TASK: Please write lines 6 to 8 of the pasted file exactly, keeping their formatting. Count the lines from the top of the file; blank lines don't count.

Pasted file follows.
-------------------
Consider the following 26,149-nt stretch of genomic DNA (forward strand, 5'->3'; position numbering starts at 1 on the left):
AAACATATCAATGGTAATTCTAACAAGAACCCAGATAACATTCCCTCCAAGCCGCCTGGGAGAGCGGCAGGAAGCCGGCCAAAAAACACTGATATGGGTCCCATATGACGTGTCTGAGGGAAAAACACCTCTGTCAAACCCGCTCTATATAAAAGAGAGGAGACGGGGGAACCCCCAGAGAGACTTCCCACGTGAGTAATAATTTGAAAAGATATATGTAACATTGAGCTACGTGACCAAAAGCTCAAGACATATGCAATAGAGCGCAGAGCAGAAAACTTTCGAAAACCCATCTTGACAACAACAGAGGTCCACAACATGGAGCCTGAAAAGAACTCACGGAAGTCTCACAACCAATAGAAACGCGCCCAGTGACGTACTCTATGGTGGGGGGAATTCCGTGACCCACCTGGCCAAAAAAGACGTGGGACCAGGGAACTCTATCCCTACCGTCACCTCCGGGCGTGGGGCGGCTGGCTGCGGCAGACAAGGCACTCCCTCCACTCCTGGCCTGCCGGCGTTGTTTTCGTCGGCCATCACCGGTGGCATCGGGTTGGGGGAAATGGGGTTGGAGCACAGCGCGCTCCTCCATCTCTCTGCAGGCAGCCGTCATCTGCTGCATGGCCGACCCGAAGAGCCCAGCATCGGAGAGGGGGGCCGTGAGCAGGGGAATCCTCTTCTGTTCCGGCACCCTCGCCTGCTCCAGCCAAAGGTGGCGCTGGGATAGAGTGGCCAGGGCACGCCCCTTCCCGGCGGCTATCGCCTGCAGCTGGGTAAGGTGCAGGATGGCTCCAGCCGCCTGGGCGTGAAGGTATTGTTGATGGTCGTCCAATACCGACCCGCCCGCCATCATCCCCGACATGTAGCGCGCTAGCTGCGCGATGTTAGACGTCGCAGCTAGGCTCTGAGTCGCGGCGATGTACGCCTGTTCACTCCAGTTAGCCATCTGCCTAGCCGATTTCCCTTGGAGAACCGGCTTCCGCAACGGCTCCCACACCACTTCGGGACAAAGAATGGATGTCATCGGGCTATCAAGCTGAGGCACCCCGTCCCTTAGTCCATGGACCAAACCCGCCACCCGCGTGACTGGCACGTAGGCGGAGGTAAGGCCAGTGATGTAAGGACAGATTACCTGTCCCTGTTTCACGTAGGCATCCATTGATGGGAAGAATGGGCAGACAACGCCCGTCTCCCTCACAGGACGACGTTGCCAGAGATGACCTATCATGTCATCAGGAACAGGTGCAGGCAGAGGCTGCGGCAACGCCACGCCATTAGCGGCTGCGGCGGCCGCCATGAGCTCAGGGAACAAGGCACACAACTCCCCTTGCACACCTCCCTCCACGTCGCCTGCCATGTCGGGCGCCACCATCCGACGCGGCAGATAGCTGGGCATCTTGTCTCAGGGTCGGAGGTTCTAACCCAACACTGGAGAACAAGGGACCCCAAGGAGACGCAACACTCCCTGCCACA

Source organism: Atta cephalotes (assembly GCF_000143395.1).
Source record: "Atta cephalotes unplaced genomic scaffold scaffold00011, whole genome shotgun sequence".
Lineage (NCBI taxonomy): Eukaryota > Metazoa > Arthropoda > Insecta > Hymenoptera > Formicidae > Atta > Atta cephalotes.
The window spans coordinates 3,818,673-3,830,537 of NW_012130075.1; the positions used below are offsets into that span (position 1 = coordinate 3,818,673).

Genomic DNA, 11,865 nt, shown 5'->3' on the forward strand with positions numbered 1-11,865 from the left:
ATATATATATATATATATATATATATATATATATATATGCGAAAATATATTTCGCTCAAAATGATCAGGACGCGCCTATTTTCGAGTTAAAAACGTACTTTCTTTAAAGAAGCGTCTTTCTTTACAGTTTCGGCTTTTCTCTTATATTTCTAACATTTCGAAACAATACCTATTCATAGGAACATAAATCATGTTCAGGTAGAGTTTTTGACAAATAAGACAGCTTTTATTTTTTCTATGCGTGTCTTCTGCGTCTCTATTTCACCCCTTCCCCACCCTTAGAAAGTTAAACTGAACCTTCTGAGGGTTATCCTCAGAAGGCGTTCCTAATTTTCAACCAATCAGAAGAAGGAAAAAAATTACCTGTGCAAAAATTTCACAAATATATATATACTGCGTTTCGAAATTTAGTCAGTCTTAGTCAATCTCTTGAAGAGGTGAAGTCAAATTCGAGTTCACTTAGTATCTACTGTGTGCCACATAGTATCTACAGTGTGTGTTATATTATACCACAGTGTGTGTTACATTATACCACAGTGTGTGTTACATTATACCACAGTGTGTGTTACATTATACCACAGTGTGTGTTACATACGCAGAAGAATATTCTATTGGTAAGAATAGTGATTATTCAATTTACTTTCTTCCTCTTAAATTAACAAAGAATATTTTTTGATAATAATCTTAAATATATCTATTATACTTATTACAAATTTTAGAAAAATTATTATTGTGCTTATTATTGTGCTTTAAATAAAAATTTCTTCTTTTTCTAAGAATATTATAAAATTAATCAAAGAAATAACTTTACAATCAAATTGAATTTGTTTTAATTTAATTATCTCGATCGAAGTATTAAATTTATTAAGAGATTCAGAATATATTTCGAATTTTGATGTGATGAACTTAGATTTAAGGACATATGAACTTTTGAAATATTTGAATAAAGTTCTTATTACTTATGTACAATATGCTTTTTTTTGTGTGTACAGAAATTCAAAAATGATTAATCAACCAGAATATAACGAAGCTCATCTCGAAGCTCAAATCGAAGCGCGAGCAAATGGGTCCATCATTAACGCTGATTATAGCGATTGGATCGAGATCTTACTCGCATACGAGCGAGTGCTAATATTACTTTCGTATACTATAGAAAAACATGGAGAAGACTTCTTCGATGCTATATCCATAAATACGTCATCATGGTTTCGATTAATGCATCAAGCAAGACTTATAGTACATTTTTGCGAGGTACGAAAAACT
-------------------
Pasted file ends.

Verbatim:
The window spans coordinates 3,818,673-3,830,537 of NW_012130075.1; the positions used below are offsets into that span (position 1 = coordinate 3,818,673).

Genomic DNA, 11,865 nt, shown 5'->3' on the forward strand with positions numbered 1-11,865 from the left:
ATATATATATATATATATATATATATATATATATATATGCGAAAATATATTTCGCTCAAAATGATCAGGACGCGCCTATTTTCGAGTTAAAAACGTACTTTCTTTAAAGAAGCGTCTTTCTTTACAGTTTCGGCTTTTCTCTTATATTTCTAACATTTCGAAACAATACCTATTCATAGGAACATAAATCATGTTCAGGTAGAGTTTTTGACAAATAAGACAGCTTTTATTTTTTCTATGCGTGTCTTCTGCGTCTCTATTTCACCCCTTCCCCACCCTTAGAAAGTTAAACTGAACCTTCTGAGGGTTATCCTCAGAAGGCGTTCCTAATTTTCAACCAATCAGAAGAAGGAAAAAAATTACCTGTGCAAAAATTTCACAAATATATATATACTGCGTTTCGAAATTTAGTCAGTCTTAGTCAATCTCTTGAAGAGGTGAAGTCAAATTCGAGTTCACTTAGTATCTACTGTGTGCCACATAGTATCTACAGTGTGTGTTATATTATACCACAGTGTGTGTTACATTATACCACAGTGTGTGTTACATTATACCACAGTGTGTGTTACATTATACCACAGTGTGTGTTACATACGCAGAAGAATATTCTATTGGTAAGAATAGTGATTATTCAATTTACTTTCTTCCTCTTAAATTAACAAAGAATATTTTTTGATAATAATCTTAAATATATCTATTATACTTATTACAAATTTTAGAAAAATTATTATTGTGCTTATTATTGTGCTTTAAATAAAAATTTCTTCTTTTTCTAAGAATATTATAAAATTAATCAAAGAAATAACTTTACAATCAAATTGAATTTGTTTTAATTTAATTATCTCGATCGAAGTATTAAATTTATTAAGAGATTCAGAATATATTTCGAATTTTGATGTGATGAACTTAGATTTAAGGACATATGAACTTTTGAAATATTTGAATAAAGTTCTTATTACTTATGTACAATATGCTTTTTTTTGTGTGTACAGAAATTCAAAAATGATTAATCAACCAGAATATAACGAAGCTCATCTCGAAGCTCAAATCGAAGCGCGAGCAAATGGGTCCATCATTAACGCTGATTATAGCGATTGGATCGAGATCTTACTCGCATACGAGCGAGTGCTAATATTACTTTCGTATACTATAGAAAAACATGGAGAAGACTTCTTCGATGCTATATCCATAAATACGTCATCATGGTTTCGATTAATGCATCAAGCAAGACTTATAGTACATTTTTGCGAGGTACGAAAAACT